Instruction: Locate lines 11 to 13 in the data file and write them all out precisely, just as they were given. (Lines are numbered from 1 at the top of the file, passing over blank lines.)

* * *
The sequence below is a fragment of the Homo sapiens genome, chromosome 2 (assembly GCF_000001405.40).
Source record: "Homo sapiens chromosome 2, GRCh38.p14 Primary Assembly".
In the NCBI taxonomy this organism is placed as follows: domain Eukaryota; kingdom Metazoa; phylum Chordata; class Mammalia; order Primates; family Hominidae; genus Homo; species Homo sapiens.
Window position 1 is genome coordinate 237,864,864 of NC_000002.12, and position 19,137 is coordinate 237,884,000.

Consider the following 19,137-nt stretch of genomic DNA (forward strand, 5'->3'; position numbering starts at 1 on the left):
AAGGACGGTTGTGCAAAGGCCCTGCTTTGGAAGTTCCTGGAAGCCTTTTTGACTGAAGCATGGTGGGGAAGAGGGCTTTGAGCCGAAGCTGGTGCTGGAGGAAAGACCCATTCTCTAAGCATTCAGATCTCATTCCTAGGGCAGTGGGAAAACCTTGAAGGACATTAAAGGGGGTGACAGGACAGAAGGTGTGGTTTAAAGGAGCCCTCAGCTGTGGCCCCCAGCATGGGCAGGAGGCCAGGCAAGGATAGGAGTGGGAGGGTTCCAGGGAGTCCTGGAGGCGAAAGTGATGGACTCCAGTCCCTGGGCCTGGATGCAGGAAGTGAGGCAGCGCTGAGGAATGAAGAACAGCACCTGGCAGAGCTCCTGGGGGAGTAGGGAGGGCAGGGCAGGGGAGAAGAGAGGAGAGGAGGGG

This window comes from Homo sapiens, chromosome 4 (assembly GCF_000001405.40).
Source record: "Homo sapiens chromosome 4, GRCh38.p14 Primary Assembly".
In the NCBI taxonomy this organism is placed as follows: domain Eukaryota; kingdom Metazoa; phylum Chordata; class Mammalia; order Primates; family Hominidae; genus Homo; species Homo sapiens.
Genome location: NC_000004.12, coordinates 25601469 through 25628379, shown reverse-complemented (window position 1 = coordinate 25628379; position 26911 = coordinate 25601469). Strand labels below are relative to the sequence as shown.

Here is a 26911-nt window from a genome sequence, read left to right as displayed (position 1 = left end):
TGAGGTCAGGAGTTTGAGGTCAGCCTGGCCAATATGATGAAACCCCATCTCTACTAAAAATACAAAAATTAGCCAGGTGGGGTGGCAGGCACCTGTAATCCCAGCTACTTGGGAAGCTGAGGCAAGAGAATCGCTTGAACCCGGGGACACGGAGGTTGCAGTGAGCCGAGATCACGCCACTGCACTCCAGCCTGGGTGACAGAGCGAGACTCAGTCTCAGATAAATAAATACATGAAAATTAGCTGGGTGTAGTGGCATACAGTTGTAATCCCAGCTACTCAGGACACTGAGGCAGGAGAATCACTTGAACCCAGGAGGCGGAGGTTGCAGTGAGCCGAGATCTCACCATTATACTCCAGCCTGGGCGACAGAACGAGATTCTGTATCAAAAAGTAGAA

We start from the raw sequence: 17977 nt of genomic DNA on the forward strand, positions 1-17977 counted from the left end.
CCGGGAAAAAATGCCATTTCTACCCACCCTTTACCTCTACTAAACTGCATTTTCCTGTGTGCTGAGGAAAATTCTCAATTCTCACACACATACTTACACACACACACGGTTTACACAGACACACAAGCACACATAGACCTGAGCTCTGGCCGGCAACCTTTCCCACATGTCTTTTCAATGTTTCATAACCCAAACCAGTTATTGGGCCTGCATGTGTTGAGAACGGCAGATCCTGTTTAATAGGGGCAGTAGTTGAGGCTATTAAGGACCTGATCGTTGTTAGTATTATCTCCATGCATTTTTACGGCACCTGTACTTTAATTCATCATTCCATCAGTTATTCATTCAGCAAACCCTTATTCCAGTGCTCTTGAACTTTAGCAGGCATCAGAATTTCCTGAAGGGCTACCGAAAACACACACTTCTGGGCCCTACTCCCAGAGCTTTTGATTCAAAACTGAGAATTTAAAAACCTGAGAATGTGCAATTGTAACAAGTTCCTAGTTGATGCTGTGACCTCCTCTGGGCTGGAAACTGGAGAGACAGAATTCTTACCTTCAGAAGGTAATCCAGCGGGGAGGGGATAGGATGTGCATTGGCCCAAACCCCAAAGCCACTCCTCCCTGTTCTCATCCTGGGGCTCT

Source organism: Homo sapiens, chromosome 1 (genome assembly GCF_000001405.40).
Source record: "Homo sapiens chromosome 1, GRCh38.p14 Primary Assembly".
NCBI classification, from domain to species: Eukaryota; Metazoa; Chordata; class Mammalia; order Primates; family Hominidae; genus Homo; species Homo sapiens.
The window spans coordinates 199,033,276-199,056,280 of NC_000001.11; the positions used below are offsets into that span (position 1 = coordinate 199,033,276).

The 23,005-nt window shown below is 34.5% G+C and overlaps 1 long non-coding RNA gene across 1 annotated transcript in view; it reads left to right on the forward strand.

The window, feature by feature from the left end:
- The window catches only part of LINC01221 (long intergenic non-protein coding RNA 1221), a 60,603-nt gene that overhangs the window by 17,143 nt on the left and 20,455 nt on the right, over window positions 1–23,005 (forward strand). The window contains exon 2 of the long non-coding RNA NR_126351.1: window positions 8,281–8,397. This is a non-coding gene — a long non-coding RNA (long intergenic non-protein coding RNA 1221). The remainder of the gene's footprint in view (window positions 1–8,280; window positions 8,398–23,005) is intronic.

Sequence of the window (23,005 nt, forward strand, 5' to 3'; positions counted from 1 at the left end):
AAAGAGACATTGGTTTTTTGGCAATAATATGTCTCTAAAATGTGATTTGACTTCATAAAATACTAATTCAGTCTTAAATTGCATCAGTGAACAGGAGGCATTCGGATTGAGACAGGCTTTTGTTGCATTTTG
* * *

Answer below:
Here is a 26911-nt window from a genome sequence, read left to right as displayed (position 1 = left end):
TGAGGTCAGGAGTTTGAGGTCAGCCTGGCCAATATGATGAAACCCCATCTCTACTAAAAATACAAAAATTAGCCAGGTGGGGTGGCAGGCACCTGTAATCCCAGCTACTTGGGAAGCTGAGGCAAGAGAATCGCTTGAACCCGGGGACACGGAGGTTGCAGTGAGCCGAGATCACGCCACTGCACTCCAGCCTGGGTGACAGAGCGAGACTCAGTCTCAGATAAATAAATACATGAAAATTAGCTGGGTGTAGTGGCATACAGTTGTAATCCCAGCTACTCAGGACACTGAGGCAGGAGAATCACTTGAACCCAGGAGGCGGAGGTTGCAGTGAGCCGAGATCTCACCATTATACTCCAGCCTGGGCGACAGAACGAGATTCTGTATCAAAAAGTAGAA

We start from the raw sequence: 17977 nt of genomic DNA on the forward strand, positions 1-17977 counted from the left end.